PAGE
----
The Alsace-Lorraine story is a good entry point into the many important connections that existed among the various annexed areas vis-à-vis the persecution of Jews. As the editors argue, there was considerable transfer of perpetrator knowledge from one place to another. Bürckel provides a particularly salient example. He was brought from Saarpfalz to Vienna on the strength of his experience of annexing the Saar to the Third Reich. In Vienna, Adolf Eichmann and others were busily creating the "Vienna model" for the persecution of Jews. Institutions first created in Vienna--such as the Zentralstelle für jüdische Auswanderung (the Central Agency for Jewish Emigration)--were later introduced in other annexed areas. Members of Bürckel and Eichmann's Viennese staffs were eventually transferred to other newly annexed areas to deploy their persecution know-how. The volume also describes the imitation of persecution practices: once Wagner quickly expelled the Alsatian Jews, Bürckel followed suit in Lorraine, and shortly thereafter in Saarpfalz. At the same time, there was a transfer of victim experience. Many Jews in annexed areas had seen what had happened to their counterparts in other regions annexed to the Reich. They thus knew to leave their native country as quickly as possible. Unfortunately, their flight often exacerbated the precarious situation of their fellow Jews in the areas to which they fled--many of which soon also came under Nazi occupation.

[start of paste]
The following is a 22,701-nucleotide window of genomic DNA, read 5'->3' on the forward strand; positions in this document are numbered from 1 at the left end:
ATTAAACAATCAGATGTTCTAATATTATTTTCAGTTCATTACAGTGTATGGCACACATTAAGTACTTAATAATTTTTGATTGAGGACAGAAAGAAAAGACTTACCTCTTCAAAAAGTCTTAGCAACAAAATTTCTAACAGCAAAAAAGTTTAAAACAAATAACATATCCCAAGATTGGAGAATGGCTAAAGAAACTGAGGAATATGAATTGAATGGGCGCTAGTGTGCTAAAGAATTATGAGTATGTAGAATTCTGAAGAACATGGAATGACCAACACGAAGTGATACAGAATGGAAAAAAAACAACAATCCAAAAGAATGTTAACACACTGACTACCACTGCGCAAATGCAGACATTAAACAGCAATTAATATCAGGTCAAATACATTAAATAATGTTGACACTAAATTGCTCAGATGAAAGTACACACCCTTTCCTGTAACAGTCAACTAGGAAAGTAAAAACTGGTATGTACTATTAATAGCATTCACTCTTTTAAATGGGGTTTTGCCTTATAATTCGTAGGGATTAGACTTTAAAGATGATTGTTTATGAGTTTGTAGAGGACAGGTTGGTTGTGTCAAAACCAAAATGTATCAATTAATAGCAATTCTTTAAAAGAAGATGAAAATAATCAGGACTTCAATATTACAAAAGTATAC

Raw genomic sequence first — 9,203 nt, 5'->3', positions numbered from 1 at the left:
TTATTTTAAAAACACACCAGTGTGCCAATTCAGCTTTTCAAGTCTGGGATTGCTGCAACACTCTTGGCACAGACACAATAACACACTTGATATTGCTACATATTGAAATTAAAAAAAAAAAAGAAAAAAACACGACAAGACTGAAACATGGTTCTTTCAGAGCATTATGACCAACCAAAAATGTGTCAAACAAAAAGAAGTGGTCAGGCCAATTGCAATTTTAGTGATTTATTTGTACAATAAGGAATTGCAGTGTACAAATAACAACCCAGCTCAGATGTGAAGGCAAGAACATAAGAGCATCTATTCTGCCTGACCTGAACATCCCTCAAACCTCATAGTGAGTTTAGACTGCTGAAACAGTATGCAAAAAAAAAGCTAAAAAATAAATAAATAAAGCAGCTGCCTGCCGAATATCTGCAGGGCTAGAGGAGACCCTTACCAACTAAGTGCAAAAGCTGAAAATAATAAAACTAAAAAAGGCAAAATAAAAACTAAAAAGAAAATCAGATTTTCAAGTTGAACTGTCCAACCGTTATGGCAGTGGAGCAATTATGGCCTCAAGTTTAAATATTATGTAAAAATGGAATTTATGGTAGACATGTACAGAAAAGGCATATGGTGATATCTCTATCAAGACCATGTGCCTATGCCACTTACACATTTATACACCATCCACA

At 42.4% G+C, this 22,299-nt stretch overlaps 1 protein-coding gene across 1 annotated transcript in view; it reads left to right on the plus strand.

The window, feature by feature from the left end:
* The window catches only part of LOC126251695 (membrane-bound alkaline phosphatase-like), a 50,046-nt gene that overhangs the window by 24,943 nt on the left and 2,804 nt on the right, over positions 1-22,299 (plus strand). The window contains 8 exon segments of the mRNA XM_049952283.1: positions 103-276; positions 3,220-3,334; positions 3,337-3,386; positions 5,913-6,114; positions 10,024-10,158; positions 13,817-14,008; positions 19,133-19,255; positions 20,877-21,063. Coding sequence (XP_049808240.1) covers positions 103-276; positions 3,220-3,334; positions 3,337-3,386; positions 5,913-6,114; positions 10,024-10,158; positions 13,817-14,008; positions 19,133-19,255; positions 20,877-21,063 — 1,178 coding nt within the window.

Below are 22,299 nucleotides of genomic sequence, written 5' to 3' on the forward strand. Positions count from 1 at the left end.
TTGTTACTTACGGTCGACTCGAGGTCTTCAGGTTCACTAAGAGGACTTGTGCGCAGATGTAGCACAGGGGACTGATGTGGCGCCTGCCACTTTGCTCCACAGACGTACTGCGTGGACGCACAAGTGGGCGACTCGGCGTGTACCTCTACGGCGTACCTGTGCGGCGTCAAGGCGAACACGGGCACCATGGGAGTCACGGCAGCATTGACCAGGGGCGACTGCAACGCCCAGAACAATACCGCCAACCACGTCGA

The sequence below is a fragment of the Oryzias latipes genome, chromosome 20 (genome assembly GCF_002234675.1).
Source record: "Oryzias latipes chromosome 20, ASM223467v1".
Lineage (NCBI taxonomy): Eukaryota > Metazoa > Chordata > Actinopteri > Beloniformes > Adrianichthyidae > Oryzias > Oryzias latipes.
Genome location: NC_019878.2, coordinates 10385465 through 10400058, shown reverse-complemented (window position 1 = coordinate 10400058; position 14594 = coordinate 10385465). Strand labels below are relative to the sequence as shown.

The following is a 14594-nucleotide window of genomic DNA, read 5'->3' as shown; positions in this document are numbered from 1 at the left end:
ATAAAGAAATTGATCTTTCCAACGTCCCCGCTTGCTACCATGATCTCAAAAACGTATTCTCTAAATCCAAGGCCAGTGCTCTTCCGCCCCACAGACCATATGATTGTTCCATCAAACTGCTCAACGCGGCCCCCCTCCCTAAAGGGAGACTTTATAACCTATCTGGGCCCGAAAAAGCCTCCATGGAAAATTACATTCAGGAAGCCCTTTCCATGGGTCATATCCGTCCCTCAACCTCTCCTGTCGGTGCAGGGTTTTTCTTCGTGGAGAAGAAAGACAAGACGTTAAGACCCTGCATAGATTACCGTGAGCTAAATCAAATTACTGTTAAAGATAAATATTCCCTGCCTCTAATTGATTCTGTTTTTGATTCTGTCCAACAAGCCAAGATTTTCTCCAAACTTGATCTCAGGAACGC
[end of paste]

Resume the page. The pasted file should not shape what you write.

Focusing on the annexed areas highlights many other important aspects of the Final Solution. In the annexed areas, the dispossession and removal of Jews occurred much more rapidly than in the old Reich. Tried and tested policies that took years to introduce in the old Reich were put into place within weeks or months in the newly annexed areas. In most cases, this meant that the Jews in question fared worse: murder, rather than emigration, was more often their fate. The fact that many of these areas were initially or throughout ruled by a Chef der Zivilverwaltung (head of civil administration, or CdZ)--directly subordinate to Hitler or the military--meant that Reich ministries had little say; this allowed for extraordinarily arbitrary rule in the annexed areas. The volume also does a fine job of showing tensions between Reich Germans and the native Germans of a given area. In the Sudetenland (as virtually everywhere else) the Aryanization of Jewish property was a top priority. But while Reich Germans wanted to make use of the Sudetenland's industrial potential for military purposes, Sudeten Germans wanted former Jewish businesses to provide jobs for their own. Such passages point to a further strength of the volume: each contributor exposes the legal chicaneries by which the Nazis expropriated Jewish property. Yet this matter also points to one of the essay collection's lost opportunities. In areas annexed to the Reich where there was no other "foreign" population--as in the Saar--expropriation only benefited Nazi coffers. But in areas in which a third nationality was dominant, expropriation helped to further Germanization goals. The volume might have more explicitly addressed and compared how antisemitic measures aided the Germanization of border regions of the Nazi Reich.